Carbon Markets Mature Worldwide; Opportunities and Risk Abound

As the Waxman-Markey Bill moves through the Senate and AB 32 begins to take focus in California, cap and trade remains one of the most controversial and undefined methods for meeting carbon emission reduction targets.  Because of the implications that a federal or regional cap-and-trade program would have on many infrastructure and environmental mitigation projects in California, VerdeXchange News was pleased to speak with Josh Margolis, who, as CEO of CantorCO2e, is serving on the frontlines of the world’s efforts to develop viable carbon markets based on the accurate reporting and trading of carbon emissions.


Who are CantorCO2e’s clients, and what services do you provide?  

Our role is to help clients understand, create, register, price, and transact environmental products.  We also assist clients to evaluate, plan, secure financing for, develop, and participate in the actual projects and technologies that underlay the credits—i.e. the dairy that covers lagoons and captures, cleans, and uses gas to generate electricity; the forest land owner that can sequester carbon through enhanced management; the alloy manufacturer who can eliminate the use of SF6.

Most of our clients are end users.  That is they have compliance—current and future—obligations.   Or they are transacting the credits to offset their own footprints.  Others are traders.  That is, they participate in these markets in order to meet financial objectives.  Given the choice between transacting equities, currencies, treasuries, and other financial instruments, these folks have decided to make it their business to buy, sell, lease and option environmental credits which range in price from less than $1 to more than $1 million per discrete credit. 

In assessing risk for your clients, how uncertain is that future in terms of what protocols—Climate Registry, the EPA, and the RGGI—will be used to price carbon?  Are you taking leadership as a firm and helping to rationalize and harmonize whatever protocols are being put forward?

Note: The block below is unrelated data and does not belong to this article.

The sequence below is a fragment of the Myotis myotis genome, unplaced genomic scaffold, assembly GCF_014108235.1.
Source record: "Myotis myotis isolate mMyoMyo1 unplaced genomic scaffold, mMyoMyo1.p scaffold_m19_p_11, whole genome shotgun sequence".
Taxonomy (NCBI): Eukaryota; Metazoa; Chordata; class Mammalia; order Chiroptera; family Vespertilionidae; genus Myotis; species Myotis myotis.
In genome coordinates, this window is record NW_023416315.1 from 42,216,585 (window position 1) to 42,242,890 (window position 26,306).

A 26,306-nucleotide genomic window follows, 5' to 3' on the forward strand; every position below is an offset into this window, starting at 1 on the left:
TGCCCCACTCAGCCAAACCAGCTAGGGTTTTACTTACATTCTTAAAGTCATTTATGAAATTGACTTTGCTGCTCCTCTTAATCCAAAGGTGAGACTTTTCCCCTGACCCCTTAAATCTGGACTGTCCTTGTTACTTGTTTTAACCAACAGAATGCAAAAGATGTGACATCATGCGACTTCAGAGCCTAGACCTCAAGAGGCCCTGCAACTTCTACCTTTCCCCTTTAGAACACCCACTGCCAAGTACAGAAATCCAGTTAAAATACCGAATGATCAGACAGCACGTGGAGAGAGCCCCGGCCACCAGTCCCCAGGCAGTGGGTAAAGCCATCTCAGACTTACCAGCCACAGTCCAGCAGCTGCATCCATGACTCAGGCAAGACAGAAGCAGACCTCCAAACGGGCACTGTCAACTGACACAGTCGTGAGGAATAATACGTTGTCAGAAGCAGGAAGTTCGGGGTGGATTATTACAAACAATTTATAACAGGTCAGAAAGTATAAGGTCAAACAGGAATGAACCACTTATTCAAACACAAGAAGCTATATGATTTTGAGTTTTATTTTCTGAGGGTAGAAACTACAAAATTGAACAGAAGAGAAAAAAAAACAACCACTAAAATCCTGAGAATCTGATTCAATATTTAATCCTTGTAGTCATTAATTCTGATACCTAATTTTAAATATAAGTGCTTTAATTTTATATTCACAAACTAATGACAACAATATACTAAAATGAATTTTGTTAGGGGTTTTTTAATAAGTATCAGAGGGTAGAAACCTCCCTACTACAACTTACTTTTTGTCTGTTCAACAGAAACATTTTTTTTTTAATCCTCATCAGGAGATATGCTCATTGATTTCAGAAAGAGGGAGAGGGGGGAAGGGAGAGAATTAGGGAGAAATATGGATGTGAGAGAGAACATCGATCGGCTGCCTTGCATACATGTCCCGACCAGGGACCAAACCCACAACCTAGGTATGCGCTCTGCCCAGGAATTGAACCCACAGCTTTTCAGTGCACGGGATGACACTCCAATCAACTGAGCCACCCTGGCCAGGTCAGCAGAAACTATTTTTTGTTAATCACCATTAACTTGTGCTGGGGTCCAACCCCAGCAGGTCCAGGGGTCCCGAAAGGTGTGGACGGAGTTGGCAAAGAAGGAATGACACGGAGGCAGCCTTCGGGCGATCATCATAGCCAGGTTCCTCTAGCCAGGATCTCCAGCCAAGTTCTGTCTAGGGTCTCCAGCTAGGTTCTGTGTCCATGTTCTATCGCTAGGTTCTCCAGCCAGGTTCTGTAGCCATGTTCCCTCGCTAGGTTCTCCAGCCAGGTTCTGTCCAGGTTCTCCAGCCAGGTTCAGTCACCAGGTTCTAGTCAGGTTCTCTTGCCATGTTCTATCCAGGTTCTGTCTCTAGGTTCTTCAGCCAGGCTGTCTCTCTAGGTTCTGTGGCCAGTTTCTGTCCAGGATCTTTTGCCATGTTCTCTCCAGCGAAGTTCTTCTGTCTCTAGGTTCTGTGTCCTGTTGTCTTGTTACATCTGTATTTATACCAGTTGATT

Yes, The uncertainties are huge.  Despite the House’s passage of the Waxman-Markey bill, we don’t know if a unified energy/climate change bill will emerge from Senate subcommittees, be passed by the full Senate, get conference, or be signed by the president.  And we don’t know if the U.S. program will be compatible with that which emerges from Copenhagen. Clearly there is a great deal of uncertainty regarding which protocols will be used.  Despite the desire for simplicity and immediate answers, there is much that we don’t know about what will emerge.

But against this backdrop we can make some good predictions.  It’s a fair bet that we are heading into a carbon constrained future, one that will demand 17-40 percent reduction by 2020 and 80-90 percent reduction in emissions by 2050.  And this is after we have already secured significant gains through aggressive energy efficiency, stack, and tailpipe pollution reduction programs. It’s a virtual certainty that getting there will involve the participation of every government, business, and household.  

It’s likely that a cap and trade program, along with a basket of even more aggressive command and control programs, will be deployed.  Judging by recent activity, it is clear that industries facing compliance obligations and traders anticipating a $2 trillion market are anxious to participate.  And, as we have for nearly 18 years, CantorCO2e will be in board rooms, regulatory workshops, and the markets to assist our clients—business and government.

What does CantorCO2e believe will come out of the black box of the federal legislation process?  What would work best for the carbon marketplace?